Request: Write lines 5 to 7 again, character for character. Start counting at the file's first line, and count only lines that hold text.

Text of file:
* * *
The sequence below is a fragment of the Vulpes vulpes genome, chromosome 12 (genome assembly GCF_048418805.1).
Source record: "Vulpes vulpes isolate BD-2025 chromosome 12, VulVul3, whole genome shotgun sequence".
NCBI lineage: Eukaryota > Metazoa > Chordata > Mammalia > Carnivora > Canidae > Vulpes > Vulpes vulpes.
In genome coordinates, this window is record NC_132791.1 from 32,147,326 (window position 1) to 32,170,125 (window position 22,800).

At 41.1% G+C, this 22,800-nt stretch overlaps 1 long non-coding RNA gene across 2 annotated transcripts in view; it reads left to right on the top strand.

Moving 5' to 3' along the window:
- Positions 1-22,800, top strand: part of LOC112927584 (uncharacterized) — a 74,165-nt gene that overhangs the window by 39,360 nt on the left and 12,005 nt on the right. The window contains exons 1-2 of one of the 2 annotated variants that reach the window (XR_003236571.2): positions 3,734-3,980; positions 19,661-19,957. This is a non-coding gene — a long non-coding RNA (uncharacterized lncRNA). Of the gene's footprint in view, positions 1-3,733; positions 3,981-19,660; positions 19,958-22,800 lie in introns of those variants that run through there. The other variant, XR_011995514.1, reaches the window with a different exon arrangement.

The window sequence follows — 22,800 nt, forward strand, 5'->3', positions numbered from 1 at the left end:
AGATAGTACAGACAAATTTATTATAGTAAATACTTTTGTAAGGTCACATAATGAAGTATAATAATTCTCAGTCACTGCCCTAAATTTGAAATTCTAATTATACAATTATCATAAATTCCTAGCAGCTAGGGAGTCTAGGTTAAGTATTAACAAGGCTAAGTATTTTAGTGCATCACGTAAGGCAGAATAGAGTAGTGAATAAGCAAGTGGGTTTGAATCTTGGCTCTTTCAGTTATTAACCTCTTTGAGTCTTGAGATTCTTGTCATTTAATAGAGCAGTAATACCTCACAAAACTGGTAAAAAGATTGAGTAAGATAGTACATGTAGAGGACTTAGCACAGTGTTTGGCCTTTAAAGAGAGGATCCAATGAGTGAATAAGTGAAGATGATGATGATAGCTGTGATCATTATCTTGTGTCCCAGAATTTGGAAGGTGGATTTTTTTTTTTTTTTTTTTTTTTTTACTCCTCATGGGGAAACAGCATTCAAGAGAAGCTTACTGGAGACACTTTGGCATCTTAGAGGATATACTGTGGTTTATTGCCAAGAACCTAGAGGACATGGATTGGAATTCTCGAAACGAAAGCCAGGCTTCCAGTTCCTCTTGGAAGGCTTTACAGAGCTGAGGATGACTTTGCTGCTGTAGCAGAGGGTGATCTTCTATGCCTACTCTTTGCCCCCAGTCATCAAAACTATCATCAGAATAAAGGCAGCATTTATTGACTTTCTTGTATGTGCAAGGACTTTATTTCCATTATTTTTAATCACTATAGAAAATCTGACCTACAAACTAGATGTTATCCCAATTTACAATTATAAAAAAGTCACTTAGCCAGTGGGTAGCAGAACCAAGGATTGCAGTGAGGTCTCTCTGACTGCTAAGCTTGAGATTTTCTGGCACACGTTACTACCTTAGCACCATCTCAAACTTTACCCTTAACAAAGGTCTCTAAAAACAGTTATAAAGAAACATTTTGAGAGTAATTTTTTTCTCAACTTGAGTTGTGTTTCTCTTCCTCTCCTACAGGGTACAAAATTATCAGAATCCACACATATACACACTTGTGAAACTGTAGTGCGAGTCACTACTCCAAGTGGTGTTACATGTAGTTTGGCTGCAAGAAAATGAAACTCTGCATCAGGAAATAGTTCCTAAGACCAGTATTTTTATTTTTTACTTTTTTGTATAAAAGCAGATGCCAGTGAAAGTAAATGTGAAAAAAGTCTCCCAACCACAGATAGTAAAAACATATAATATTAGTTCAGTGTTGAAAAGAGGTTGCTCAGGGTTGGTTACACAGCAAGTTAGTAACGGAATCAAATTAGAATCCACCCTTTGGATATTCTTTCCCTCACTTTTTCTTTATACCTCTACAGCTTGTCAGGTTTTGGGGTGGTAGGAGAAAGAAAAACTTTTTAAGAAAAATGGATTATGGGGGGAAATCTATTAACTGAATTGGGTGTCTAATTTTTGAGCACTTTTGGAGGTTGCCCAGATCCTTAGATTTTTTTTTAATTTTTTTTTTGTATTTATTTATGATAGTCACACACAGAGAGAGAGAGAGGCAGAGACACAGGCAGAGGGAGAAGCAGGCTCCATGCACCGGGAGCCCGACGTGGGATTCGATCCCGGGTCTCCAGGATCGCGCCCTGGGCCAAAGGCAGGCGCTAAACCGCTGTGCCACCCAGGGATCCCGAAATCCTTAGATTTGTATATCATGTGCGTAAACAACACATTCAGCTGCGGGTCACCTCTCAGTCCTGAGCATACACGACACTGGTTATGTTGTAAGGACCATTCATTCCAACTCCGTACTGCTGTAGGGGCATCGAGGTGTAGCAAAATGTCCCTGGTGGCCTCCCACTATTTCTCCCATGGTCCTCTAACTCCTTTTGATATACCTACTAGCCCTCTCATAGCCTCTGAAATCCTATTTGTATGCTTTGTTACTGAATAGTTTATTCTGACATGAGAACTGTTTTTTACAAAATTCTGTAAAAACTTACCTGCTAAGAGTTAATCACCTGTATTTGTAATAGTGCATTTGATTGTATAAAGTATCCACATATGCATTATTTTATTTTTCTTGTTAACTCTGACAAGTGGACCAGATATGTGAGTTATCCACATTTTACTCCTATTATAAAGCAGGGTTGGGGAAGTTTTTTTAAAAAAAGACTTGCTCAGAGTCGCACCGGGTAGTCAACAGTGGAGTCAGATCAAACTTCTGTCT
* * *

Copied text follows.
At 41.1% G+C, this 22,800-nt stretch overlaps 1 long non-coding RNA gene across 2 annotated transcripts in view; it reads left to right on the top strand.

Moving 5' to 3' along the window:
- Positions 1-22,800, top strand: part of LOC112927584 (uncharacterized) — a 74,165-nt gene that overhangs the window by 39,360 nt on the left and 12,005 nt on the right. The window contains exons 1-2 of one of the 2 annotated variants that reach the window (XR_003236571.2): positions 3,734-3,980; positions 19,661-19,957. This is a non-coding gene — a long non-coding RNA (uncharacterized lncRNA). Of the gene's footprint in view, positions 1-3,733; positions 3,981-19,660; positions 19,958-22,800 lie in introns of those variants that run through there. The other variant, XR_011995514.1, reaches the window with a different exon arrangement.